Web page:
Degree of Manipulability of Known Social Choice Rules
in the Case of Multiple Choice
Fuad Aleskerov (SU – HSE), e-mail:
Daniel Karabekyan (SU – HSE), e-mail:
M. Remzi Sanver (IstanbulBilgiUniversity), e-mail:
Vyacheslav Yakuba (ICS RAS), e-mail:
The problem of manipulation in voting is that the voter can achieve the best for herself social decision by purposely changing her sincere preferences. Theoretical investigations of manipulation problem were first made in [3, 6]. It was shown that if some rather weak conditions hold, any nondictatorial social choice rule is manipulable. To which extent social choice rules are manipulable was studied in [1,4]. However estimating the degree of manipulability is a very difficult computational problem – to resolve it simplifying assumptions are made. The main and the strongest one is using a tie-breaking rule, which allows to consider manipulation problem in the case of single-valued choice. According to such rule from the set of winning alternatives the only winner is chosen. For example, in [1, 2] in the case of multiple choice the outcome has been chosen with respect to the alphabetical order. But this method also breaks the symmetry between candidates that can distort the results of computation. The weaker tie-breaking rule was introduced in . According to this rule, a winner is chosen at random in the event of a tie.
In the case of multiple choice to compare the chosen sets of alternatives one needs to have preference relation over the sets of alternatives. This kind of preferences will be called expanded ones.
Twelve concepts of expanding preferences are introduced and elaborated. As a result of this analysis ordinal and nonordinal methods of preferences expanding are defined. While nonordinal algorithms allow to compare all sets of alternatives, ordinal methods need additional restrictions. For example, nonordinal probabilistic method suggests that for voter not only the presence of alternative in a social choice is important, but also the probability that this alternative would be the final outcome. Here two algorithms are considered: ordering based on the probability of the best alternative and ordering based on the probability of the worst alternative.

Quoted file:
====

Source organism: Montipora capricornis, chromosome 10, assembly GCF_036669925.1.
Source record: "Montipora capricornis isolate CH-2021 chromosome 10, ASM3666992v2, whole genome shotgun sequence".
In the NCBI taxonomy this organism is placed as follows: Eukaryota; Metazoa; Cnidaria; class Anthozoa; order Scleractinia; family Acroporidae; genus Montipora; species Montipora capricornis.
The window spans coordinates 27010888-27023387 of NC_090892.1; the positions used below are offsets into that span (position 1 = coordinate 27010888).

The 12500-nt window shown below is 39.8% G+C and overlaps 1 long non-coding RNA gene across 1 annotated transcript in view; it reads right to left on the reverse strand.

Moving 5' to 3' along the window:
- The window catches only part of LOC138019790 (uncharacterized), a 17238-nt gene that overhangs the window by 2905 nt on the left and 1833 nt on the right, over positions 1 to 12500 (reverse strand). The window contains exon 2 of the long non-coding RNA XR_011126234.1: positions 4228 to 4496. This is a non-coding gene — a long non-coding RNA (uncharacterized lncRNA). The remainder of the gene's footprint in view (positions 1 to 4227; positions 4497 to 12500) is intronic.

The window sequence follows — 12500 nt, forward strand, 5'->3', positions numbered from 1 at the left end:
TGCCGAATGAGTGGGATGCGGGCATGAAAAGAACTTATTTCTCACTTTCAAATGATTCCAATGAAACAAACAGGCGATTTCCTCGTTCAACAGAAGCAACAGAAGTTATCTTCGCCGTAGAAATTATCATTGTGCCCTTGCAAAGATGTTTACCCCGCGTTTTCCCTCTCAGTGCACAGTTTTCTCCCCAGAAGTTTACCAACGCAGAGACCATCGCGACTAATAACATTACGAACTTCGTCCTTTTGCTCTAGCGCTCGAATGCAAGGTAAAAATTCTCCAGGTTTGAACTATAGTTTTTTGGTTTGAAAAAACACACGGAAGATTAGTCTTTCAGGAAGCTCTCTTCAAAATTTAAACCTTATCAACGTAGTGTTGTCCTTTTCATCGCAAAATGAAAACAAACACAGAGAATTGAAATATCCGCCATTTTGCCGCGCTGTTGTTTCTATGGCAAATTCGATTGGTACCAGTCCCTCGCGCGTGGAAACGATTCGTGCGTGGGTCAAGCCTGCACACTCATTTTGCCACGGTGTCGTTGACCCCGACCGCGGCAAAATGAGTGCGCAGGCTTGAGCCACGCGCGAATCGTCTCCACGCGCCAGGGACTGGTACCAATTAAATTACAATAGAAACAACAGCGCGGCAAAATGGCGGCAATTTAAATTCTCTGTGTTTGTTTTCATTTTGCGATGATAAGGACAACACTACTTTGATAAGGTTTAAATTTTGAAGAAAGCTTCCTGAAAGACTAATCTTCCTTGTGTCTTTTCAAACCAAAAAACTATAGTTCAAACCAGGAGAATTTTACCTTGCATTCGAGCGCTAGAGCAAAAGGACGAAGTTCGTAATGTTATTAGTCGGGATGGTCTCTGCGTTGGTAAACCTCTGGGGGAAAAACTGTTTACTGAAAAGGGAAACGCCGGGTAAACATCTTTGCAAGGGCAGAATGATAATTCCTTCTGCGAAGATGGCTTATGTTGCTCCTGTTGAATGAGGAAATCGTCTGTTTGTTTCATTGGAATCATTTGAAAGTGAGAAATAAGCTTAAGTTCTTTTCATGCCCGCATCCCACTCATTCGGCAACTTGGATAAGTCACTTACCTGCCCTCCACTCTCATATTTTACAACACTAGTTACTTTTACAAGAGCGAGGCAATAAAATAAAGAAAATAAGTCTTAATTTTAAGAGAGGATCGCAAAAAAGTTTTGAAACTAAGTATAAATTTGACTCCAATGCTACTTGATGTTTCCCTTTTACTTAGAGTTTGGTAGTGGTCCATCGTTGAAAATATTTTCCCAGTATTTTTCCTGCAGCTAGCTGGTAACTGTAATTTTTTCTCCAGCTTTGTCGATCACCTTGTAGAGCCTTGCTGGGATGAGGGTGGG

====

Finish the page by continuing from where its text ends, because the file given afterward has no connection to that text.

Using the results of theoretical investigation, known social choice rules are studied via computational experiments to reveal their degree of manipulability. As the measure of manipulability we use five indices.
The calculation of indices is performed for up to m = 5 alternatives. For small number of voters n all possible profiles are checked for manipulability and respective indices are evaluated. For greater number of voters the statistical scheme is used.
For each profile under consideration in both exhaustive and statistical schemes, all m!-1 manipulating orderings for each voter are generated and the respective choice sets of manipulating profiles are compared with the choice of the original profile, using all introduced methods of the preference extensions.
The results for known social choice rules and more alternatives will be reported.
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